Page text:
Cutting to the chase: A lot and not very much at all.

The Hellscream Dream

Garrosh Hellscream would have gotten results

There is that quote at the top of this post for starters.  The article goes on to talk about ongoing efforts to infiltrate groups, recruit informers, and steal data to allow the various agencies to discover the real life identities of players.  The government even went to the private sector to fund studies of online games, which eagerly jumped to get on the government funding teat, and yielded up such gems as the fact that “players under age 18 often used all capital letters both in chat messages and in their avatar names.”

Meanwhile, the results seem rather modest.  The agencies discovered that a wide swath of the population plays online games, including people who might be potentially be recruited by various parties.  But while there were plenty of “We’re in!” sorts of memos about getting data, documents showing that intelligence collected lead to terrorists, or any plots thereof, seem to be missing… or were never there in the first place.

Our government(s) in action.

I do find it interesting that Second Life seemed to get such focus.  The tales seem to spin around World of Warcraft, Xbox Live, and Second Life, at least two of which were/are very popular.  The security agencies seemed to believe the media hype of a few years back that Second Life was the future and that we would be doing business, conducting conferences, and attending concerts in a virtual world.  Remember those days?  Somebody at the CIA must have read Snow Crash as well.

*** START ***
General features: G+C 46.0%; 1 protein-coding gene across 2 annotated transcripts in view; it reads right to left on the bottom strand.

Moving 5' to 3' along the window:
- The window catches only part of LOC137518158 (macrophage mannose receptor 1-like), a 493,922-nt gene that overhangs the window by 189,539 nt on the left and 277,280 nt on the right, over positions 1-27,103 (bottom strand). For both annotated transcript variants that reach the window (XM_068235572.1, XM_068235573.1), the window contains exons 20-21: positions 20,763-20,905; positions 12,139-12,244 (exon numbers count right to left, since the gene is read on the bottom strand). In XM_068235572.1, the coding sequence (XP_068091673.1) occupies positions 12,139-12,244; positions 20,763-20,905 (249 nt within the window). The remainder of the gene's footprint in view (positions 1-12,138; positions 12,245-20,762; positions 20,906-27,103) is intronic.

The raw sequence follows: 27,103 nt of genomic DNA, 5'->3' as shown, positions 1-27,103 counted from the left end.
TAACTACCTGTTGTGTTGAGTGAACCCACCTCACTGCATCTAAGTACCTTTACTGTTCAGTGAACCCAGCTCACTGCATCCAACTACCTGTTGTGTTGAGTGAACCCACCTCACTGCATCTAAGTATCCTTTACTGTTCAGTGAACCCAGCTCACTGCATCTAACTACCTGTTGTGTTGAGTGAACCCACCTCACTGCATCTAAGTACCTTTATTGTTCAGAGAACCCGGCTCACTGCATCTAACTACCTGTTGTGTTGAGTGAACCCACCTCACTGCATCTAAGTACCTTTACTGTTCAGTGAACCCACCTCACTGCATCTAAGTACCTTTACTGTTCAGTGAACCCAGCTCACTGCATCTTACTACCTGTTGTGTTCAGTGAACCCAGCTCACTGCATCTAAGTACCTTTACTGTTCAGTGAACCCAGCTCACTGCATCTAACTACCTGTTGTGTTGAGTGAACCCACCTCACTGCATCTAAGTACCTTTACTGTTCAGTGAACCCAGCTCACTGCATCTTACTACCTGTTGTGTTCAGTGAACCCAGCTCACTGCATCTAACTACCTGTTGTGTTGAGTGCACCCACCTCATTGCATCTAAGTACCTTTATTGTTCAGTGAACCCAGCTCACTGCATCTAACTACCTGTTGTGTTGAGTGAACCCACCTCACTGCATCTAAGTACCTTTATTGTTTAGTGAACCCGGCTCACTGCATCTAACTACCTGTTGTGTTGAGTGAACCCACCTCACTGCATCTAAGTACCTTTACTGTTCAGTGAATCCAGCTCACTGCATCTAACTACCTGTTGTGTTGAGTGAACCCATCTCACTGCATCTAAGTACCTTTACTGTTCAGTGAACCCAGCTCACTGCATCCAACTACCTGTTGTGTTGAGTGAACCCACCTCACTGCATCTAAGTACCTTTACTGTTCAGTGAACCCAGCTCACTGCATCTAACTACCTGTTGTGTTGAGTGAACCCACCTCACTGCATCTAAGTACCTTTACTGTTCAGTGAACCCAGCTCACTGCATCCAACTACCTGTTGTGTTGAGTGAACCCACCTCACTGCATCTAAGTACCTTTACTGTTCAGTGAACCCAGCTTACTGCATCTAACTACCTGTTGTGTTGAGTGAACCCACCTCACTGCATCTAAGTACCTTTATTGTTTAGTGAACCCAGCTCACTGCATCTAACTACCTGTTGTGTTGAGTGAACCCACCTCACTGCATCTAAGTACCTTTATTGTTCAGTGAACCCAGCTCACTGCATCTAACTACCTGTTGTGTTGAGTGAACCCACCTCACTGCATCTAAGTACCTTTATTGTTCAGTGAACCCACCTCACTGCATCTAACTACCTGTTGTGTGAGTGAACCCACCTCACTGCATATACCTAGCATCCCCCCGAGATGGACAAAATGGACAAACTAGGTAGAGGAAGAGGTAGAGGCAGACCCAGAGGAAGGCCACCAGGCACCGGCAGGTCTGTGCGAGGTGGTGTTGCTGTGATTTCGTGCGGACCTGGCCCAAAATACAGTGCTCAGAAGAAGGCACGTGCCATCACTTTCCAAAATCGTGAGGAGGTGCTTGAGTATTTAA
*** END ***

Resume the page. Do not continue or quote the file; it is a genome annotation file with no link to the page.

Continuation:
On the flip side, there was no mention of EVE Online.  Of course, Glenn Beck showed us that EVE is controlled by the CIA through Goonswarm, so they may be diverting attention from that, right?

Second Life Among Technology Fails?

Over at The Register, they have a post up about Ten Technology Fails.

Those sorts of articles are always good fun.  They get to poke at some obvious targets, like Microsoft BOB.

Forever a punchline…

Enough fun cannot be made of that.

There are some others I am very familiar with, such as push technologies like PointCast.  I had friends who went to work for them, and my own company worked on a hardware device that let you use push services via a pager service. (Remember getting headlines on your pager? Yeah, me neither.)

Named “News Catcher,” it was eventually dubbed “Dust Catcher” because 99% of the units produced ended up collecting dust in a warehouse somewhere.  They may very well still be there today.

News Catcher

That was just recent enough in internet years for Google to find a picture of it for me, though it is a .gif image.  Makes me want to write a post about Baudman next.